The full form of the Ordinariate Use is not yet freely available. However, we do know that... it is heavily based on an hieratic English translation of the Extraordinary Form of the Roman Rite. Elements that have been retained include the Prayers at the Foot of the Altar, consisting notably of the psalm, Judica me Deus, and the Confiteor; the fuller Offertory prayers taken from the Missal of John XXIII; traditional gestures and liturgical action during the Canon including most importantly the genuflection of the celebrant both before and after the elevation of the Host and the Precious Chalice; the triple Domine non sum dignus; and finally the Last Gospel taken from the Prologue of the Gospel of St. John. 
... the Ordinariate Use has taken a number of prayers and actions from the Ordinary Form, such as the General Intercessions (though heavily regulated), the option of using the Second Eucharistic Prayer (translated into hieratic English – bonkers, we know!) and the inclusion of the last blessing within the Mass as opposed to after the Ite, Missa est
Crucially the Ordinariate Use incorporates some elements of the Book of Common Prayer. Whether it be the 'Humble Crumble' [the Prayer of Humble Access] or the Collect for Purity, it is essential that the Ordinariate Use preserve the linguistic and spiritual treasures written originally in English by the Christian communities of England that succeeded the Catholic Church as the dominant religion in the land. These prayers are indisputably part of what Anglican Patrimony in any physical sense must consist of.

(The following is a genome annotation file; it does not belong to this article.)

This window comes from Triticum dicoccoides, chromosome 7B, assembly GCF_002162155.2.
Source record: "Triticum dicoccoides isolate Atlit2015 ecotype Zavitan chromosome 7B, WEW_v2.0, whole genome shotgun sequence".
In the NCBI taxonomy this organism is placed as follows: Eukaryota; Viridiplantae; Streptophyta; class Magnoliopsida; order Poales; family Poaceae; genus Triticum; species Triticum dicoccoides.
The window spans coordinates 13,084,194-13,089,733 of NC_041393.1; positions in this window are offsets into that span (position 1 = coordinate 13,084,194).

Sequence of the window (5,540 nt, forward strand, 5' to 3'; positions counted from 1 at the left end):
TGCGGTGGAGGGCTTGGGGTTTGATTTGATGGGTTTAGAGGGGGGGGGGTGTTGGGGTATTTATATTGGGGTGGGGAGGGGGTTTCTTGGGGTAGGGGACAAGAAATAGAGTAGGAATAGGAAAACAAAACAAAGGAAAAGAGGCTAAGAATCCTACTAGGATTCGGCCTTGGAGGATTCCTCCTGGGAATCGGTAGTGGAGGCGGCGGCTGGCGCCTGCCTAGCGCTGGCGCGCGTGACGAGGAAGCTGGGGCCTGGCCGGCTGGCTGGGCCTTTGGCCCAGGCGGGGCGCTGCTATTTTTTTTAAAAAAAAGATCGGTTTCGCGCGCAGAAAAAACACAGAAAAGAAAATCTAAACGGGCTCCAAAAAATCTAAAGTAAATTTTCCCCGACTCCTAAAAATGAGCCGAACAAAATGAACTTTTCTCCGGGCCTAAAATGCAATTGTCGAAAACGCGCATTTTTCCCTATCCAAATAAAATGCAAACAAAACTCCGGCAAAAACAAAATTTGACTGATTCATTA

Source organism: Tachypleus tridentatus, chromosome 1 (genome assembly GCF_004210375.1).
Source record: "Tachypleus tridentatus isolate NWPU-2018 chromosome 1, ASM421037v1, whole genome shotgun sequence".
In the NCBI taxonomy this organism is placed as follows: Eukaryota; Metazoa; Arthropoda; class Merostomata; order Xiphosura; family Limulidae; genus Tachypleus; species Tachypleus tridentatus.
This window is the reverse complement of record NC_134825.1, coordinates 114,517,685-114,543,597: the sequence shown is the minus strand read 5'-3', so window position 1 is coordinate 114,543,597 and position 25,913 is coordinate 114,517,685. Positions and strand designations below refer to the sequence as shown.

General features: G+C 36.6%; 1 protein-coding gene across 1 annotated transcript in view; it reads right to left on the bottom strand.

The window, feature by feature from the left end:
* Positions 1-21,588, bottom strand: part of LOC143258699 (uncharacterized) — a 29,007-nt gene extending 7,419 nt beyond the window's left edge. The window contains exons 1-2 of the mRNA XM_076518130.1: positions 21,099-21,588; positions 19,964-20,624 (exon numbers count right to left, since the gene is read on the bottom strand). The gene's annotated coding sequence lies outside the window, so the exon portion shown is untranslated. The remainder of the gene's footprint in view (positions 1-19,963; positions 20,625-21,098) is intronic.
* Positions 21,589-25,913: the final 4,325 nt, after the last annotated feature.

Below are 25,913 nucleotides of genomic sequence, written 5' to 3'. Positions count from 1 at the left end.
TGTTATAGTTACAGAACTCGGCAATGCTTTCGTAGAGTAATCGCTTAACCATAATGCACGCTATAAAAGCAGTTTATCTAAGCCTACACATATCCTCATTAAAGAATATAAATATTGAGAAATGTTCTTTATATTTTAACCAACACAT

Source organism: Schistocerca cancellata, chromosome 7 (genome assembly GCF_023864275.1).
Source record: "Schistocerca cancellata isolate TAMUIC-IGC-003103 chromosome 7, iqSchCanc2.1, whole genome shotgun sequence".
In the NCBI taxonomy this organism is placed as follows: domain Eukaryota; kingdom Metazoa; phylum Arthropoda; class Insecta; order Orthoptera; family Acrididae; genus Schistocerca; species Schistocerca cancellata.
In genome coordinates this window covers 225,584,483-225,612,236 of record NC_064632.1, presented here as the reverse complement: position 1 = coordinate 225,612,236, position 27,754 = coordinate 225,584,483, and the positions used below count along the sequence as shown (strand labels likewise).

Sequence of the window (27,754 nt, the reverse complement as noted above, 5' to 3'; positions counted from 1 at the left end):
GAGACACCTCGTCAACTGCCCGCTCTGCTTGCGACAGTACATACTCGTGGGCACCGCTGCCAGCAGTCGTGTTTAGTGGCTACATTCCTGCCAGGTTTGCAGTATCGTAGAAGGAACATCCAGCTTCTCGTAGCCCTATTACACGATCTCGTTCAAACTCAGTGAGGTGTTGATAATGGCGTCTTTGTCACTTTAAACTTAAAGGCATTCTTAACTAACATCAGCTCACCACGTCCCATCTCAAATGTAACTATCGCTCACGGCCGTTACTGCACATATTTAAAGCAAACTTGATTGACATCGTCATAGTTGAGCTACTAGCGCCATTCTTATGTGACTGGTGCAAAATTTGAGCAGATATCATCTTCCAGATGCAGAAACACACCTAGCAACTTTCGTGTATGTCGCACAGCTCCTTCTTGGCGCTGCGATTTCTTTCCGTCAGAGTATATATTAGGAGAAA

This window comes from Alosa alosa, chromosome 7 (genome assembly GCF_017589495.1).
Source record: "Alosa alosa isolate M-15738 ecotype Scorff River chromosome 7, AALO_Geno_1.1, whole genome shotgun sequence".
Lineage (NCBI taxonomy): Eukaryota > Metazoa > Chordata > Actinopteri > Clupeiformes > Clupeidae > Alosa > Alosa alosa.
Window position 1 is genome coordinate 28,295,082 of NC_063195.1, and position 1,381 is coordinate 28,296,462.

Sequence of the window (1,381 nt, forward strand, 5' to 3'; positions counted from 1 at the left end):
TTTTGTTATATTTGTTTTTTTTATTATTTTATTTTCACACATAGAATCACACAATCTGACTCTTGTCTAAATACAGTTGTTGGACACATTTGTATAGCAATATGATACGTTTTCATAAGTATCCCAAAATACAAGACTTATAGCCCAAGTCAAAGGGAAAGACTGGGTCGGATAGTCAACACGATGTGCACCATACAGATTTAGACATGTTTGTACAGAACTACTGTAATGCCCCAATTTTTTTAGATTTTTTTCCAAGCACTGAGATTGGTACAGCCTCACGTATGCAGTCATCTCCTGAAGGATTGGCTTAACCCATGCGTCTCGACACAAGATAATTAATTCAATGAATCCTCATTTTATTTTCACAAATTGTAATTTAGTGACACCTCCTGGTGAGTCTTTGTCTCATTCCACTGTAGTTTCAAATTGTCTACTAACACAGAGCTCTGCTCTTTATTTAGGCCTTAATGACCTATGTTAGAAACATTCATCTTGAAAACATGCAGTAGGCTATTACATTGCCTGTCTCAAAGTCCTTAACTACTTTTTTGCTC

Despite the many issues the problem of optionality has created since the introduction of the Mass of Paul VI, the Ordinariate Use has retained a substantial amount of choice over which aspects are used at each celebration of Mass. Many of those distinctive elements drawn from the Extraordinary Form are optional, from the Prayers at the Foot of the Altar before Mass through to the reading of the Last Gospel after its conclusion.
It is not surprising that the new form of the Ordinariate Mass (its original form being that in the Book of Divine Worship, drawn up in the 1980's for groups of Anglicans coming into full communion in the U.S.A.) is based in large part on the immemorial forms of the Roman Rite as expressed in the traditional Latin Mass, done into Cranmerian English – for Anglo-Catholics have used various English versions of the Roman Missal ever since the nineteenth century.  Just as at a TAC service here in Launceston that I attended years ago (when Anglicanorum cœtibus was first announced), so at the Ordinariate Mass I attended in Sydney the prayers at the foot of the altar were used: it is part of Anglo-Catholic worship. Would that such adjuncts to Divine service might be more widely restored throughout Holy Church!